With reference to the above FIGS. 2 to 5, a truck for shredding and mixing products for zootechnical use comprises, on a chassis 10 with wheels 11, which, in this case is towed, but can also be self-propelled, a container 12 that is substantially shaped like an inverted frustum that is open at the top and contains a rotating scroll 13 that has a vertical axis and an external profile that lies on an ideal substantially conical surface.
Shredding cutters 15 are fitted at the external profile 14 of the scroll 13.
According to the invention, vertically arranged countercutters 17 that are shaped substantially like a disk sector are pivoted to the wall of the container 12, at their respective vertices 16, in substantially radial positions.
Therefore, the profile of each countercutter 17 is composed of two straight sides, respectively 18 and 19, that converge towards the vertex 16, and of a side 20 that is arc-shaped.
The angle covered by the sector is preferably approximately one quarter of a right angle.
Each countercutter 17 is pivoted at a contoured plate 21 that is welded to the outside of the container 12, and insertion in and extraction from said container, occur through an appropriate slot 22.
In this case, each countercutter 17 is arranged so that the vertex 16 is in a substantially median region of the wall of the container 12 and the countercutter 17 extends downwards until it affects the lower part which however is not adjacent to the bottom 23 of the container, which in practice corresponds to a level that is substantially not lower than the first turn of the helix of the scroll 13.
In the case being considered, the actuation of each countercutter 17 is automatic, by means of hydraulic cylinders 24, each of which is anchored, at the ends thereof, between a coupling 25 to the container 12 and an arm 26 that protrudes from the countercutter 17 in a region that is adjacent to the vertex 16.
A handle 27 is furthermore provided at the end of the container which is opposite to the pivoted vertex 16.
A plurality of through holes 28 is also arranged on each countercutter 17 along a line that forms a sector of an arc; by inserting a dowel 28a, said holes can form retainers so as to limit and adjust the insertion of the countercutter 17 in the container 12.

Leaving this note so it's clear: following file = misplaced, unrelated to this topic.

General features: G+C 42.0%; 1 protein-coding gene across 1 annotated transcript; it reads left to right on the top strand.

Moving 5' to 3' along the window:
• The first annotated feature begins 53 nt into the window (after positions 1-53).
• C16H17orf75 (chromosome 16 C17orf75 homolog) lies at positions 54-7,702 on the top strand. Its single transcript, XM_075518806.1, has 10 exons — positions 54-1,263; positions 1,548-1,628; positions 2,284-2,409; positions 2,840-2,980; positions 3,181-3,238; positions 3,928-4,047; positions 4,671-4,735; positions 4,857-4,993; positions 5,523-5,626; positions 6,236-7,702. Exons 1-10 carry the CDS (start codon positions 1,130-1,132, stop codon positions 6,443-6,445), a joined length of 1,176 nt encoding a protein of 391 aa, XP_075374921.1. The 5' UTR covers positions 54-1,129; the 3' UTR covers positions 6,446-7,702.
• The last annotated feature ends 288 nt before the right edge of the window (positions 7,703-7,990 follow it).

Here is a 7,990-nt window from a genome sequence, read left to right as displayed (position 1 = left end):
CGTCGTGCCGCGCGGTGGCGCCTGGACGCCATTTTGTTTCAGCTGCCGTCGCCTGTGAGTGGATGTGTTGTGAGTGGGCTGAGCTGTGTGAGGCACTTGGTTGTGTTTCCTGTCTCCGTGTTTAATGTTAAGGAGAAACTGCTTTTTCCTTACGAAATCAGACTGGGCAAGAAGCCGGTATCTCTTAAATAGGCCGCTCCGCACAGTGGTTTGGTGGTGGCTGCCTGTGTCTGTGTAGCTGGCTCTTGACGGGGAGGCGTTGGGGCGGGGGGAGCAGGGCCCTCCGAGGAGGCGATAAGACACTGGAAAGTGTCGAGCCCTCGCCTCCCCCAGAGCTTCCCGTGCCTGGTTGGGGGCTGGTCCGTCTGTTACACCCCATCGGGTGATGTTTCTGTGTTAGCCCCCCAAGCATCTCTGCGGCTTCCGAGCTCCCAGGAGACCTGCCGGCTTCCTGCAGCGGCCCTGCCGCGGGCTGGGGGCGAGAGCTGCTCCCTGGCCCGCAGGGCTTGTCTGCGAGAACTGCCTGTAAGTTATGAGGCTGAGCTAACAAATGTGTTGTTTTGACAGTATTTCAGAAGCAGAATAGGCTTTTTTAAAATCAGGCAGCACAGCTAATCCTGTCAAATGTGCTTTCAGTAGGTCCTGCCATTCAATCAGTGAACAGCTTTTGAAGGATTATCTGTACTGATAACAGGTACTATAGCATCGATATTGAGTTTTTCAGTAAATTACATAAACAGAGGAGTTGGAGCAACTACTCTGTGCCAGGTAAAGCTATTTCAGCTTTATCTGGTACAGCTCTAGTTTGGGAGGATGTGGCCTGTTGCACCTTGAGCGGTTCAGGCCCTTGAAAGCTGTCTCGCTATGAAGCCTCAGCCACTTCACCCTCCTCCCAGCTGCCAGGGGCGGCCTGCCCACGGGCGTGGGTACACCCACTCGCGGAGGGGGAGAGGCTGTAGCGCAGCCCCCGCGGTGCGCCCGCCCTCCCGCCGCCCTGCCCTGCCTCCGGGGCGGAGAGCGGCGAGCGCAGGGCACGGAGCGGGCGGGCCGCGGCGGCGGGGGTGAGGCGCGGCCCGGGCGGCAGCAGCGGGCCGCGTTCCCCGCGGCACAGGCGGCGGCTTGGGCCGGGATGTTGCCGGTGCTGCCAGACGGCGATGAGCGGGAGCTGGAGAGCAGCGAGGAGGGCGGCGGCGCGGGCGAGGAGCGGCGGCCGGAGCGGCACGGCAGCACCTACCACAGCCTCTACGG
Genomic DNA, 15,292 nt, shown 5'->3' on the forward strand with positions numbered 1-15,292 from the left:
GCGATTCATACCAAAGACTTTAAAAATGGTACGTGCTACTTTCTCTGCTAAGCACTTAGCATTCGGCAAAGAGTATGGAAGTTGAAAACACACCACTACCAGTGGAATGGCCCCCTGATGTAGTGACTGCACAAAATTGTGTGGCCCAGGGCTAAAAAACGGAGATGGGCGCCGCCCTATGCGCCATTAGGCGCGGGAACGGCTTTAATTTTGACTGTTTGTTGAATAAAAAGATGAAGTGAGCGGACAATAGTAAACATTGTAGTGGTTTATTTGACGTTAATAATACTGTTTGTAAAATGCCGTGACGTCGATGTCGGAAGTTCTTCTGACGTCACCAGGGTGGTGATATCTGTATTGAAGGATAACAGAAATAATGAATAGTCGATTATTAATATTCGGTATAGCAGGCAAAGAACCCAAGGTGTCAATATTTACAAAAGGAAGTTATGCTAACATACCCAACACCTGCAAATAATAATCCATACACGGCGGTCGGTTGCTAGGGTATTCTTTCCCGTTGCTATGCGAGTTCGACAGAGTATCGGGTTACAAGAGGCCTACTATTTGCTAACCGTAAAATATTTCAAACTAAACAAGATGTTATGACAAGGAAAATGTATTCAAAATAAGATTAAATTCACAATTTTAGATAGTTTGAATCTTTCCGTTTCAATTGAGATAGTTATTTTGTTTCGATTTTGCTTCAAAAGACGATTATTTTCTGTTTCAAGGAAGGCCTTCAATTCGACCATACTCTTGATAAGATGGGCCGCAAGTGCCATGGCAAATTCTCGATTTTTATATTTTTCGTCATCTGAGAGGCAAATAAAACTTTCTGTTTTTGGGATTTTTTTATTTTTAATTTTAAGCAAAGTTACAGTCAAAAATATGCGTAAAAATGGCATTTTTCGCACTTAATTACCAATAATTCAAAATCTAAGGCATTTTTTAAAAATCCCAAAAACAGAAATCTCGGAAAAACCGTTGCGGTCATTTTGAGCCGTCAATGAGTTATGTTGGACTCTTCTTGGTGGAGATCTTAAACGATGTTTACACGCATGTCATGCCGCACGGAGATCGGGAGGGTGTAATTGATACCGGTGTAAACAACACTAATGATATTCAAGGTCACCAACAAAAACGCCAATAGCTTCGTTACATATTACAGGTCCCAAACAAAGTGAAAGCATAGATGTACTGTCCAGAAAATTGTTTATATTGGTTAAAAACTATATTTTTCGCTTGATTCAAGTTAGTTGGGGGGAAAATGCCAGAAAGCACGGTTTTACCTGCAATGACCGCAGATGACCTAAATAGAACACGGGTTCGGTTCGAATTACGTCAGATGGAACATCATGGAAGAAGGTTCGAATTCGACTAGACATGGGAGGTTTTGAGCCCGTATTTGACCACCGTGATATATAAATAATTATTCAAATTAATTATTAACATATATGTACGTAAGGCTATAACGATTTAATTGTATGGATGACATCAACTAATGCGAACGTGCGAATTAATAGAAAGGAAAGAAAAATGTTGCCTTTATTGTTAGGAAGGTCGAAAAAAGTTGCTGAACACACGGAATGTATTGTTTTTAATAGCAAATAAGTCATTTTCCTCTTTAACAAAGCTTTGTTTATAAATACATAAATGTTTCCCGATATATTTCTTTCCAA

The countercutters 17 might of course also be simply actuated manually, and in this case there are no cylinders 24 but there is a simple handle such as 27 or of another kind.
As regards operation, as already mentioned, during processing, depending on the product fed into the container, the countercutters 17 are inserted so as to contrast the rotation of the product due to the entrainment induced by the scroll 13.
Practical tests have shown that the countercutters 17 improve the action of the uppermost part of the scroll 13, at the same time leaving enough space for the material to fall towards the bottom, in order to make the lower part work.
The action of the scroll has thus been made more uniform, optimizing its stresses in the various parts, and therefore a more uniform result in product processing has been achieved.
Other advantages have also been achieved in relation to the wear of the set of cutters, which is now more uniform.
A better breakup action when large hay bales are loaded has also been achieved, since the considerable length of the countercutters causes them to effectively contrast the rotary motion induced by the scroll in this case also.
Furthermore, as regards the bulk of the truck, when the countercutters 17 are fully extracted, it should be noted that their widest part is located in the region in which the container is narrower.
Finally, it should be noted that in this case the length of the countercutters 17 forms, in case of manual actuation, a good lever arm between the handle and the rotation axis; this, also in view of the fact that the arrangement of the countercutters 17 facilitates their movement, makes it unnecessary to have devices for facilitating insertion in the container 12 and extraction therefrom.
With reference now to FIG. 6, a further embodiment of the countercutters, generally designated by the reference numeral 17a, again has a triangular configuration of the profile in which one of the sides 20a is curved, but in this case the longitudinal extension is reduced.
The countercutters 17a are also arranged so that the vertex 16a is in an upward region and so that the curved side 20a is at a level of the container 12a that is substantially not lower than the first turn of the helix of the scroll.
In this case, too, there are hydraulic actuation cylinders 24a (which can be replaced with levers for manual actuation).
In practice it has been observed that the intended aim and objects of the truck according to the present invention have been achieved.
Referring now to FIGS. 7 and 8, in a still further embodiment of the invention, the countercutters 17b have still a triangular configuration, but in this case a shaped lug 29 extends in the vertex zone 16b. The lug has a first external portion 30 for connection of the hydraulic actuation cylinder 24b and an inward second portion 31. The profile of portion 31 is such that with the countercutter 17b extracted (FIG. 7) such portion is completely inside the container 12b, and contrasts the rotary motion induced in the material by the scroll, while with the countercutter 17b inserted in the container 12b (FIG. 8) the portion 31 is at least partially withdrawn towards the exterior for annulling or reducing to the minimum its action.
In practice, the materials employed, so long as they are compatible with the contingent use, as well as the dimensions, may be any according to the requirements.